November is just around the corner, which means it’s almost time for Californians to go to the polls. Election season is especially important to those of us in school construction because it’s when voters cast their ballots for school bond measures for K-12 and community college districts.

In the upcoming November 8, 2022 elections, there will be 100 separate general obligation (GO) bond measures for K-12 school and community college districts on the ballots throughout the state, according to data from the Coalition for Adequate School Housing (CASH).

In California, the Local Control Funding Formula (which has been in effect since 2013) allocates dollars for general operational costs at the state’s public schools. However, very little, if any, of those funds end up being available for facilities construction. That’s why GO bonds are so important, as they are earmarked specifically for facilities construction projects within individual districts.

Among our current district clients whose communities have GO bond measures on the upcoming ballot are:

  • Napa Valley Unified School District: Measures A1 and A2
  • Pleasanton Unified School District: Measure I
  • Calistoga Joint Unified School District: Measure B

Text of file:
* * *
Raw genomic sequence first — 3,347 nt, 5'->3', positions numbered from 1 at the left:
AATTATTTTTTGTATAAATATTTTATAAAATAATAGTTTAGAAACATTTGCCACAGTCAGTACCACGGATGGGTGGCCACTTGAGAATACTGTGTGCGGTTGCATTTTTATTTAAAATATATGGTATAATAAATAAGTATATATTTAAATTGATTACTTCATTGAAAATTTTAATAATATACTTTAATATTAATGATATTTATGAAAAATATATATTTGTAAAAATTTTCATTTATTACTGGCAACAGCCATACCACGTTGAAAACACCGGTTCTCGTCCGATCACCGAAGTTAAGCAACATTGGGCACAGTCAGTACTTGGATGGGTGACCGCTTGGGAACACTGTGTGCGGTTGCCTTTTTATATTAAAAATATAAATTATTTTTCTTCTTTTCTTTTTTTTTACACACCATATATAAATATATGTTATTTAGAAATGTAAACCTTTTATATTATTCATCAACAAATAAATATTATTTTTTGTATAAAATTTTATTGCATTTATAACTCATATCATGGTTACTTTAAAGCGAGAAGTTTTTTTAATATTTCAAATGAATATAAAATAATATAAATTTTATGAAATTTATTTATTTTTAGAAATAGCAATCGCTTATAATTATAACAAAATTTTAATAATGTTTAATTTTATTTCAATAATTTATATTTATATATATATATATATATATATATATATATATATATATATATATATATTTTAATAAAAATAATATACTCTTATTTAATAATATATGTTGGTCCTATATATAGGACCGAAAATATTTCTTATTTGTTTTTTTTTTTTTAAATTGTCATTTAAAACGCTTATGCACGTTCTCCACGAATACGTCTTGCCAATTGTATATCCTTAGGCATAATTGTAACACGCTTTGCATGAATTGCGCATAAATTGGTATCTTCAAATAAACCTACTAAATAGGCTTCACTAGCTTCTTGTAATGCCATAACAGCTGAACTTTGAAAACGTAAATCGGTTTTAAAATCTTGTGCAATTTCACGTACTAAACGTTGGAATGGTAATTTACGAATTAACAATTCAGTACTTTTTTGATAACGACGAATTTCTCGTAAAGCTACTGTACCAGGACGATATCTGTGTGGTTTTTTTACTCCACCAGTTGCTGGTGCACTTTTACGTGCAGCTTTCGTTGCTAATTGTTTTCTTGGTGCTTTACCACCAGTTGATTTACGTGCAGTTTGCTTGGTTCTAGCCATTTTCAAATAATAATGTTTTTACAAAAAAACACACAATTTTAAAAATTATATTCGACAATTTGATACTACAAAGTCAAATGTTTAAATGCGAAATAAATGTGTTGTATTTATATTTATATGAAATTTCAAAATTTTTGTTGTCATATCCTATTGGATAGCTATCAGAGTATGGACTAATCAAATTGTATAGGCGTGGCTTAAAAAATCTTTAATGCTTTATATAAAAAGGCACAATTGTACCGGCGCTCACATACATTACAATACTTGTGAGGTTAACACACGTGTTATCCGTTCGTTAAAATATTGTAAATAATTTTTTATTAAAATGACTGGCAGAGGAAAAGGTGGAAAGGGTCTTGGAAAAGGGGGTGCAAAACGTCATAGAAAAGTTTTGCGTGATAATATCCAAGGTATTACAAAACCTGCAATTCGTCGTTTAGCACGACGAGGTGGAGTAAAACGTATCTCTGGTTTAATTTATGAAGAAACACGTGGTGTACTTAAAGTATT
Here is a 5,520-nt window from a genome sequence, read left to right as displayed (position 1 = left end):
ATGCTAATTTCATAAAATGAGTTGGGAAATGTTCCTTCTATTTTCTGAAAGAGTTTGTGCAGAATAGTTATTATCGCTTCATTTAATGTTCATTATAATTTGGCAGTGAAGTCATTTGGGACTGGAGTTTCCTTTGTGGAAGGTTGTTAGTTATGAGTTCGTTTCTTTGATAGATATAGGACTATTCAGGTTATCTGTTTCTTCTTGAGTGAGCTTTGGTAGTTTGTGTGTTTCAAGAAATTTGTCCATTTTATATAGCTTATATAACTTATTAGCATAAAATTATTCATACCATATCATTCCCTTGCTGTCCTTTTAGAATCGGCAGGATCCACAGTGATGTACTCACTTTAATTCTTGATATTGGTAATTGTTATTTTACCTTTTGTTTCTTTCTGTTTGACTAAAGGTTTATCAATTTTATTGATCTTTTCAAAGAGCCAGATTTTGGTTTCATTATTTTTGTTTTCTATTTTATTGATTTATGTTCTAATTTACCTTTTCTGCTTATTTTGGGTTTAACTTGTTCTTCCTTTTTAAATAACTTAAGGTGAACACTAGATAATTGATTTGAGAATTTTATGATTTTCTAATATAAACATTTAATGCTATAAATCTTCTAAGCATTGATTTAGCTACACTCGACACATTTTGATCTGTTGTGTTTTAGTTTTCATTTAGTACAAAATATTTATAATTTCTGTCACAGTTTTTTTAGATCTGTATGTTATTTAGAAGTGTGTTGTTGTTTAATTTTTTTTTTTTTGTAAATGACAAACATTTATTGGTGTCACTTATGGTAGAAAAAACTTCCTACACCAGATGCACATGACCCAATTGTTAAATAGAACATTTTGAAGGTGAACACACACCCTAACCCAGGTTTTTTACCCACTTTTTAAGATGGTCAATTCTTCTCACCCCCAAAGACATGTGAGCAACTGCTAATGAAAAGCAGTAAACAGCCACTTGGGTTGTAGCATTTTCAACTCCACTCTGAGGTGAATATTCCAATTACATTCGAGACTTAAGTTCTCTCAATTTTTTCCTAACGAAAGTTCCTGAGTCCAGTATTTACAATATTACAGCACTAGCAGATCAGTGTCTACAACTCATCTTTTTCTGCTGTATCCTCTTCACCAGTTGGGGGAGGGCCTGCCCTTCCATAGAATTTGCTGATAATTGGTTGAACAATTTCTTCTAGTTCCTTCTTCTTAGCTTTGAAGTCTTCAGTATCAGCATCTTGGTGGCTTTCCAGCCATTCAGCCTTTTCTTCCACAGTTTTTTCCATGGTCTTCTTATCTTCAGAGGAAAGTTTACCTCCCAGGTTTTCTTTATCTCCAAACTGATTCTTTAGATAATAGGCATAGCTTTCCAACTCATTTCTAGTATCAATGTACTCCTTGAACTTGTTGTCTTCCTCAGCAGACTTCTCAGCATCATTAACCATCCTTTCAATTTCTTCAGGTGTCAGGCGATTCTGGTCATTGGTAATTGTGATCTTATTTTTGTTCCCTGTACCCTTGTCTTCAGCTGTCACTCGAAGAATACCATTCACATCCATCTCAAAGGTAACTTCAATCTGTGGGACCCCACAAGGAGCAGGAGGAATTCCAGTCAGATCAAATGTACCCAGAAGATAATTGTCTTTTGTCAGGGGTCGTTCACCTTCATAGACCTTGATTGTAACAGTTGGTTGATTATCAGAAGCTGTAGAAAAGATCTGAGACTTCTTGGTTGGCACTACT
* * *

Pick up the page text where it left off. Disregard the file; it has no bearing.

• East Side Union High School District: Measures G, E, I, Technology I and Z

If passed, these initiatives – and other comparable bond measures from elsewhere in the state – would provide funding for critical pre-planning, master planning and construction efforts for new and modernized school facilities. Additionally, these types of bond-funded projects would contribute to job growth throughout California.

At VPCS, we do whatever we can to support California’s GO school bond measures, whether or not they target our client districts. That’s one of the many reasons we’re so active in organizations such as CASH (including its Legislative Advisory Committee and its School Facilities Leadership Academy), the California Association of School Business Officials (CASBO) and the Community College Facility Coalition.

We understand that our public educational agencies are under-funded at both the state and the federal levels and that the only way to raise the funds necessary to build and improve facilities is to garner local support.

Supporting school bond measures helps strengthen communities. It’s a way for local taxpayers to show K-12 and community college districts that they are willing to invest in their own communities, bolster local economies by creating construction jobs and solidify California’s public education mission. Most importantly, it demonstrates a commitment to achievement for students of all ages.

For all these reasons and more, VPCS believes in the promise of local bond initiatives. We hope to see you at the polls.

October 5, 2022